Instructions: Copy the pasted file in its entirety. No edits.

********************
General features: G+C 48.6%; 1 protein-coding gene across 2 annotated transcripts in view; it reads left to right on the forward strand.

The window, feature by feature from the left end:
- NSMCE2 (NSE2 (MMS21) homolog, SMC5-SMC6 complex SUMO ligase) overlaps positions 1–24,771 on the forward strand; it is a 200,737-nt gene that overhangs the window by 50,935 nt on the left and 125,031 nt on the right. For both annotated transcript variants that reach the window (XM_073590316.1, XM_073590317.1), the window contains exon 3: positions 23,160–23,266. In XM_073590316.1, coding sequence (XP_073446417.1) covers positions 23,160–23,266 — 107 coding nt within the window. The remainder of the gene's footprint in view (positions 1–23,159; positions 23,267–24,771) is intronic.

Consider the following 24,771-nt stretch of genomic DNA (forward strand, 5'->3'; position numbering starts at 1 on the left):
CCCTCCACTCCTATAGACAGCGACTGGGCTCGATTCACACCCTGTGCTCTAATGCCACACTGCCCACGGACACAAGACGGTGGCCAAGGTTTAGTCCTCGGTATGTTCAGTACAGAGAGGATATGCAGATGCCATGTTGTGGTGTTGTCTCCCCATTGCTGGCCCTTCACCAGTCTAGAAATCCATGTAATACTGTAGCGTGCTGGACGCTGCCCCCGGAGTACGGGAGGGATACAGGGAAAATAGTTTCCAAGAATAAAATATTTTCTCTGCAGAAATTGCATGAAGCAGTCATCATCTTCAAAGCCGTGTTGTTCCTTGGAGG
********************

General features: G+C 48.6%; 1 protein-coding gene across 2 annotated transcripts in view; it reads left to right on the forward strand.

The window, feature by feature from the left end:
- NSMCE2 (NSE2 (MMS21) homolog, SMC5-SMC6 complex SUMO ligase) overlaps positions 1–24,771 on the forward strand; it is a 200,737-nt gene that overhangs the window by 50,935 nt on the left and 125,031 nt on the right. For both annotated transcript variants that reach the window (XM_073590316.1, XM_073590317.1), the window contains exon 3: positions 23,160–23,266. In XM_073590316.1, coding sequence (XP_073446417.1) covers positions 23,160–23,266 — 107 coding nt within the window. The remainder of the gene's footprint in view (positions 1–23,159; positions 23,267–24,771) is intronic.

Consider the following 24,771-nt stretch of genomic DNA (forward strand, 5'->3'; position numbering starts at 1 on the left):
CCCTCCACTCCTATAGACAGCGACTGGGCTCGATTCACACCCTGTGCTCTAATGCCACACTGCCCACGGACACAAGACGGTGGCCAAGGTTTAGTCCTCGGTATGTTCAGTACAGAGAGGATATGCAGATGCCATGTTGTGGTGTTGTCTCCCCATTGCTGGCCCTTCACCAGTCTAGAAATCCATGTAATACTGTAGCGTGCTGGACGCTGCCCCCGGAGTACGGGAGGGATACAGGGAAAATAGTTTCCAAGAATAAAATATTTTCTCTGCAGAAATTGCATGAAGCAGTCATCATCTTCAAAGCCGTGTTGTTCCTTGGAGG